As Secrest traces the unfolding of this dazzling career, she reveals the spirit that gave shape to this large and extravagant life, a woman—a force—whose artistic vision forever changed the face of fashion and redefined the boundaries of art.
About Elsa Schiaparelli
The first biography of the grand couturier, surrealist, and embattled figure (her medium was apparel), whose extraordinary work has stood the test of time.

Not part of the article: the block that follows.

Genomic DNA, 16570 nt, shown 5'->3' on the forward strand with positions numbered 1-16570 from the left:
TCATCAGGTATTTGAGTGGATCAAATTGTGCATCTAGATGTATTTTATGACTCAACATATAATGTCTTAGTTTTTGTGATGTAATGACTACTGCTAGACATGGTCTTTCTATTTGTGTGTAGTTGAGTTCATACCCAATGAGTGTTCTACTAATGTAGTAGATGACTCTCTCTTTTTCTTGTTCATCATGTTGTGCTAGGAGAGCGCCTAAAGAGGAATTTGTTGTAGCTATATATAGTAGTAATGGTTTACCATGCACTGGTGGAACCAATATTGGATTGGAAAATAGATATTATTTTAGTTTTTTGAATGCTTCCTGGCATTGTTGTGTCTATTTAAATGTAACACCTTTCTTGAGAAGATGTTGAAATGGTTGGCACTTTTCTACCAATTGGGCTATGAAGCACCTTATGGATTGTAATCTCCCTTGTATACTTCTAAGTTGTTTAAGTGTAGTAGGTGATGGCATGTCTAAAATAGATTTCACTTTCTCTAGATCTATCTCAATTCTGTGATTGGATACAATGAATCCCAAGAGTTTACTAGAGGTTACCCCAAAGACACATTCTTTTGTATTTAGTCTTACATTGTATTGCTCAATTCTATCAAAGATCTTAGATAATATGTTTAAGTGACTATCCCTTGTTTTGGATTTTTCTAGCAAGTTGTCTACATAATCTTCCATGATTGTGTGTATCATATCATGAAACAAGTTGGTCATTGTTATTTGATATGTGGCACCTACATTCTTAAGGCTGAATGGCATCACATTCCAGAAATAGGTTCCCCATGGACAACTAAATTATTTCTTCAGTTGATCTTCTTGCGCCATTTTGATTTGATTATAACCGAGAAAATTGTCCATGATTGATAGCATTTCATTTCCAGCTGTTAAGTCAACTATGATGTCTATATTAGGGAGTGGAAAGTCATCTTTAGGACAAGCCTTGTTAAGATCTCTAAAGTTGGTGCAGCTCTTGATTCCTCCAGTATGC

Her style was a social revolution through clothing-luxurious, eccentric, ironic, sexy; synonymous with fashion innovation and chicesse. She was audacious; her fashions were inspired from the whimsical to the most practical-from a Venetian cape of the commedia dell’arte to a Soviet parachute. She collaborated on her designs with some of the greatest artists of the twentieth-century: on jewelry with Jean Schlumberger; on clothes with Salvador Dalí; with Jean Cocteau, Alberto Giacometti; with photographers Man Ray, Horst, Cecil Beaton, and the young Richard Avedon. Her name: Elsa Schiaparelli. She was known as the Queen of Fashion; a headline attraction in the international glitter-glamour show of the late twenties and thirties; she gave fabulous parties-and went to those given by others; she lived and worked seriously and hard in much-photographed residences and was a guest at others; she knew the “everybodies” who were always “there” and inevitably became one of them herself, feted in Rome (where she was born), Paris, New York, London, Moscow, Dallas, Hollywood, Dublin. Now, Meryle Secrest, acclaimed biographer-whose work has been called “enthralling” (WSJ); “captivating” (WP Book World); “Rich in detail, scrupulously researched, sympathetically written” (NYRB), and who has captured the lives of many of the twentieth-century’s most iconic, cultural figures, among them: Frank Lloyd Wright, Bernard Berenson, Leonard Bernstein, Duveen; Richard Rodgers; Modigliani; Stephen Sondheim-gives us the never-before-told story of this most extraordinary fashion designer, perhaps the most extraordinary fashion designer of the twentieth-century, who in her time was more famous than Chanel.